Roxane Gay: Bonus WD Interview Outtakes

With hundreds of bylines and a growing bookshelf to her name, Roxane Gay has become a mainstay in our written cultural conversation. Learn how she found her voice across genres and forms—and her best advice for pursuing success on your own terms.
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No matter what kind of reading you’re drawn to—long-form journalism, short stories, novels,

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cultural criticism, personal reflection, even comic books—you’ve probably come across some beautifully woven words by the prolific and wide-ranging Roxane Gay.

She has published hundreds of pieces in top venues, from women’s magazines (Elle, Glamour, xoJane) to literary journals (including Tin House, McSweeney’s and her own co-founded PANK) to popular online hubs (among them Salon, Buzzfeed and, most famously, The Rumpus, where she served as the original essays editor) to long-standing newspapers (The Guardian, The Wall Street Journal and The New York Times, where she is now a contributing opinion writer entrusted with book reviews for such talked-about titles as Jodi Picoult’s Small Great Things).

This guest post is by Sharon Short. Short is the executive director of the Antioch Writers’ Workshop at the University of Dayton and the author of the novel My One Square Inch of Alaska.

Whether on social media or instructing young writers as an associate professor of creative writing at Purdue University, she is skilled at engaging an audience no matter the venue, with more than 200,000 followers on Twitter alone.

She was a darling of literary journals when her first collection of short fiction, Ayiti, was released in 2011. By the publication of her next books in 2014—her critically acclaimed debut novel, An Untamed State, and runaway hit essay collection, Bad Feminist—Gay had distinguished herself as a literary star and astute cultural observer who pulls no punches in sharing her point of view.

This year brings another pair of new titles from Gay: the fiction collection Difficult Women and her much-awaited memoir, Hunger, published in June. Hunger is perhaps her most personal book yet, exploring with candor Gay’s experiences with weight, self-image and an act of violence in her youth that shaped her worldview.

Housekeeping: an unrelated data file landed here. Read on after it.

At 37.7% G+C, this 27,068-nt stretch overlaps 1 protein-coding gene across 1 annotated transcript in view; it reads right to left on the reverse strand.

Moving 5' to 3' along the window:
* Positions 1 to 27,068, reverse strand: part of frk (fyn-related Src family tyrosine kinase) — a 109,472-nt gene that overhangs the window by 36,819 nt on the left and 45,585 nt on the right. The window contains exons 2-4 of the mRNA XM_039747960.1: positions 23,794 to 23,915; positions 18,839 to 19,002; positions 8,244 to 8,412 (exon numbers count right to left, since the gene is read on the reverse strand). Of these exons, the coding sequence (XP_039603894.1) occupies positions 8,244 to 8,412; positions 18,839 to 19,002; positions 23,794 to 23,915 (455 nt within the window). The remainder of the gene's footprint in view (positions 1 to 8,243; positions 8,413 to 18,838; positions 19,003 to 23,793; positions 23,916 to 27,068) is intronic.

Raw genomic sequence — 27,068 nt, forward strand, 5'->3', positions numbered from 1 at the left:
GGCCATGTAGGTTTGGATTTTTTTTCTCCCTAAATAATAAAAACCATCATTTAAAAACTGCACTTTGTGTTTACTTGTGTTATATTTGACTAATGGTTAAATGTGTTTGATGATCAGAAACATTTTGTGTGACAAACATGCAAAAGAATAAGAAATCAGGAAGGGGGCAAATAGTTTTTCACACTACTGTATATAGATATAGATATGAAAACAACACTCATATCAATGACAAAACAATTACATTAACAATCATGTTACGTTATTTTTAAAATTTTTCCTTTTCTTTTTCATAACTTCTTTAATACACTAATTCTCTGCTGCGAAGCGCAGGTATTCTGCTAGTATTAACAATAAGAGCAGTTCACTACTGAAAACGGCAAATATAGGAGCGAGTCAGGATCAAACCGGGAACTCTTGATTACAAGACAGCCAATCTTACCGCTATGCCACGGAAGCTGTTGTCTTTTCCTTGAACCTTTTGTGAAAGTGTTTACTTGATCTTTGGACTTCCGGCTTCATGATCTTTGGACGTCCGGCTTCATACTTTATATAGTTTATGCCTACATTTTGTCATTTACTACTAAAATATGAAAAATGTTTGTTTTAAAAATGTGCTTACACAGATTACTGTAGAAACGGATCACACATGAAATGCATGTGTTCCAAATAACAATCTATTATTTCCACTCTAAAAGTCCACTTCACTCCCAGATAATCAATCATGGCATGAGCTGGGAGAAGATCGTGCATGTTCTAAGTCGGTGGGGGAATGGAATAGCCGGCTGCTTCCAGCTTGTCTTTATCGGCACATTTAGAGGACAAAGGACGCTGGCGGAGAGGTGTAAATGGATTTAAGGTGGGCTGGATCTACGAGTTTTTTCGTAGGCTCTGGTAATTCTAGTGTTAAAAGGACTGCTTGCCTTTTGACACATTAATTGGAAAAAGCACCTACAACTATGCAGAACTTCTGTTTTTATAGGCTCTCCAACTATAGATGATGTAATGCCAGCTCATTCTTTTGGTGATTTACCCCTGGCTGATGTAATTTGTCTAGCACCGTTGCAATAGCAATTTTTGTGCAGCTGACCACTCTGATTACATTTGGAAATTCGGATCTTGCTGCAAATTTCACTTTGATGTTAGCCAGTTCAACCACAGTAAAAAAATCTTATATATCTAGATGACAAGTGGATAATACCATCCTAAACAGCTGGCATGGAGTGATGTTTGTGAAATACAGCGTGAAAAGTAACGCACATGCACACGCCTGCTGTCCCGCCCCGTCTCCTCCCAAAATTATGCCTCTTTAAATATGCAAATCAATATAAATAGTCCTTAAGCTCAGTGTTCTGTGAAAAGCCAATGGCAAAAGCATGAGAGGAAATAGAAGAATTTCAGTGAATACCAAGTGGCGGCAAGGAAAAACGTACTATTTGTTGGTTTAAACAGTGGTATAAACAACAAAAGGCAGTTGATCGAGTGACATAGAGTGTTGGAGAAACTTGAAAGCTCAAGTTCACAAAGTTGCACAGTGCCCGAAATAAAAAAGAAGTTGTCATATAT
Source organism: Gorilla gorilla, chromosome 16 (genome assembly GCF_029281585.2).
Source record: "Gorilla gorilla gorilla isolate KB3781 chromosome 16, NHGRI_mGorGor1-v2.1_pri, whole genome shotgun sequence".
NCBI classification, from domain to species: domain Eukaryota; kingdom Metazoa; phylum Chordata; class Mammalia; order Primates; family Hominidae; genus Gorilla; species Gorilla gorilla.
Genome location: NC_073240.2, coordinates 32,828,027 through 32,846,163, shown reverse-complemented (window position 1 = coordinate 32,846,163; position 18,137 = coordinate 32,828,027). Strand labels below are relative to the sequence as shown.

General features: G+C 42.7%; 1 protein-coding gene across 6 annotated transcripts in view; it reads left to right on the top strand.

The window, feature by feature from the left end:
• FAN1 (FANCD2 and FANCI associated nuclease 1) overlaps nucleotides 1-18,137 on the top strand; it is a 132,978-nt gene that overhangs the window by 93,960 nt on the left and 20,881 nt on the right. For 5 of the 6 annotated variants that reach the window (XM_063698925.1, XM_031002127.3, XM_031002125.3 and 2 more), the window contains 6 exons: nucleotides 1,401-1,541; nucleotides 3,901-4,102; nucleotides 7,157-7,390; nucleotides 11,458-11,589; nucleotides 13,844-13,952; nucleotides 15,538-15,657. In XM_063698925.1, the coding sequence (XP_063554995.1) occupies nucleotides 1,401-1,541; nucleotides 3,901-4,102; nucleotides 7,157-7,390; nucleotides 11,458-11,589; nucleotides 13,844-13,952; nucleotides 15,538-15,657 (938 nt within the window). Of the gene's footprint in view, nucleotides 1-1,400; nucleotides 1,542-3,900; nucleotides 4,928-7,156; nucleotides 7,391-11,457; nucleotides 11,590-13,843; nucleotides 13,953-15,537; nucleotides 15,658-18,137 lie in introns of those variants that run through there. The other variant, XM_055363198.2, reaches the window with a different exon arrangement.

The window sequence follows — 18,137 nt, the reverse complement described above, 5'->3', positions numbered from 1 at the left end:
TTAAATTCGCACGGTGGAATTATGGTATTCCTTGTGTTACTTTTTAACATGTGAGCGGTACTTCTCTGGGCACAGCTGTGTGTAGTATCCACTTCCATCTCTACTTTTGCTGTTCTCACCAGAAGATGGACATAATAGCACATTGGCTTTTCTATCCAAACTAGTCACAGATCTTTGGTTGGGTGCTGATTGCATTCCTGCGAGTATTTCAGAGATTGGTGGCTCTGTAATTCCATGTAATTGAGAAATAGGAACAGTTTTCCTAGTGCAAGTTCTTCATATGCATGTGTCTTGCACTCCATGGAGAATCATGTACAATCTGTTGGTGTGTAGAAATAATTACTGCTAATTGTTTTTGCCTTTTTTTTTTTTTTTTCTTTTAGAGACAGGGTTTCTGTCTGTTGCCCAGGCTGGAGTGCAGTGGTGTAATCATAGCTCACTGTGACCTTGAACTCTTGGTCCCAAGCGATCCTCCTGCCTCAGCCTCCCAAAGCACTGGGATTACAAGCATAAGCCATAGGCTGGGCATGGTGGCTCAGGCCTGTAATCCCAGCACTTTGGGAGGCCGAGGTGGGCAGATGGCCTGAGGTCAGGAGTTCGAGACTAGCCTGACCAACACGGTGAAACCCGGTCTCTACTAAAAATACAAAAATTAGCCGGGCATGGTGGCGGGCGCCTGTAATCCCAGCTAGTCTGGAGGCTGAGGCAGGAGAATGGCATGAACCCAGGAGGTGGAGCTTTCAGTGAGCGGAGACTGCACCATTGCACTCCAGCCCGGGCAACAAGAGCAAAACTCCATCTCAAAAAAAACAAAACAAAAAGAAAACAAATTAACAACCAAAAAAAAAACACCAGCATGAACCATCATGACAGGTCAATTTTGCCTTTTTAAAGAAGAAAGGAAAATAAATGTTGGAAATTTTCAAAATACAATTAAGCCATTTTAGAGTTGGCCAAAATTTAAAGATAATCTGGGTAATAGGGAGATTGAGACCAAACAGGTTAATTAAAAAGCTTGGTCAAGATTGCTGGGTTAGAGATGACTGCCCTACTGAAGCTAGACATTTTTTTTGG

In my role as executive director of the Antioch Writers’ Workshop at the University of Dayton, I’ve met Gay three times. The first was shortly after Ayiti was published, when she served on a panel of editors at one of our events. A few years later, she led an afternoon session on fiction writing for our weeklong summer workshop. By 2016, when she was our keynote speaker, Gay’s fame and respect in the literary world had skyrocketed. Yet in terms of how she interacts with budding writers—witty, gracious and kind, yet instructive, without sugarcoating any of the challenges of either the craft or the business of creative writing—she hasn’t changed a bit. Look for our feature-length interview with Gay in the September 2017 Writer’s Digest. In these online exclusive outtakes, Gay dishes on when to know you’re submission ready, how to embrace rejection, and more.

Do you feel there is a “best” path, such as earning an Master of Fine Arts in creative writing, for learning the craft?

No. Not at all. I think that whatever way you come to writing is the right way. There are a lot of great options. For some people, an MFA program is an appealing idea. [But] there is absolutely no need to go into debt to learn how to write. You can be self-taught, take writing workshops, find a writing group—there are just so many different ways. Most of my favorite writers are self-taught. You can tell because their work is original, exciting and vibrant.

Your Ph.D. is in technical communication and rhetoric. Did that training and experience in technical communication help you as a creative writer?

Absolutely. I was planning originally on getting my Ph.D. in creative writing, but Michigan Tech made me an unbelievable offer to study there, and so I couldn’t say no. I learned so much about audience, rhetorical analysis and rhetorical writing. It made me a better writer and particularly helped my nonfiction.

Having worked as a literary magazine editor, what advice do you have for writers?

It’s the small things! Follow the submission guidelines. Honestly. It’s not that hard. Proofread. I can’t tell you the number of submissions I’ve read with typos in the title or the first paragraph. When you are reading hundreds or thousands of submissions a month, that just sets you off. You don’t want to be ungenerous—but it is really hard to be generous to a writer who hasn’t taken care with their work. Which is not to say that you can’t have typos in your work; everything has typos. But the first paragraph? That’s the welcome mat! Come on!

I wish writers would take another five minutes, because it’s so easy to submit. I’ve done this myself—you over-submit, and you submit work that’s not quite ready.

At the same time, you don’t need to baby your work either. Don’t sit on it for years because you’re afraid. Get it out and be ready to take the rejection. Recognize that rejection is part of the process and that everybody gets rejected at some point—that’s just how it works.

Make sure that you’re putting work into the world that you actually care about. Oftentimes, I think writers put work out into the world just because they want to build credits. But credits are meaningless if the work isn’t good. Do you want a list of credits full of your mediocre work? No.

So believe in your work before you send it out into the world. Even though I think we are all as writers inherently insecure, you also have to have this gut belief that, OK, I have something to say.

Like this article? Get your copy of the September Issue of Writer's Digest here.

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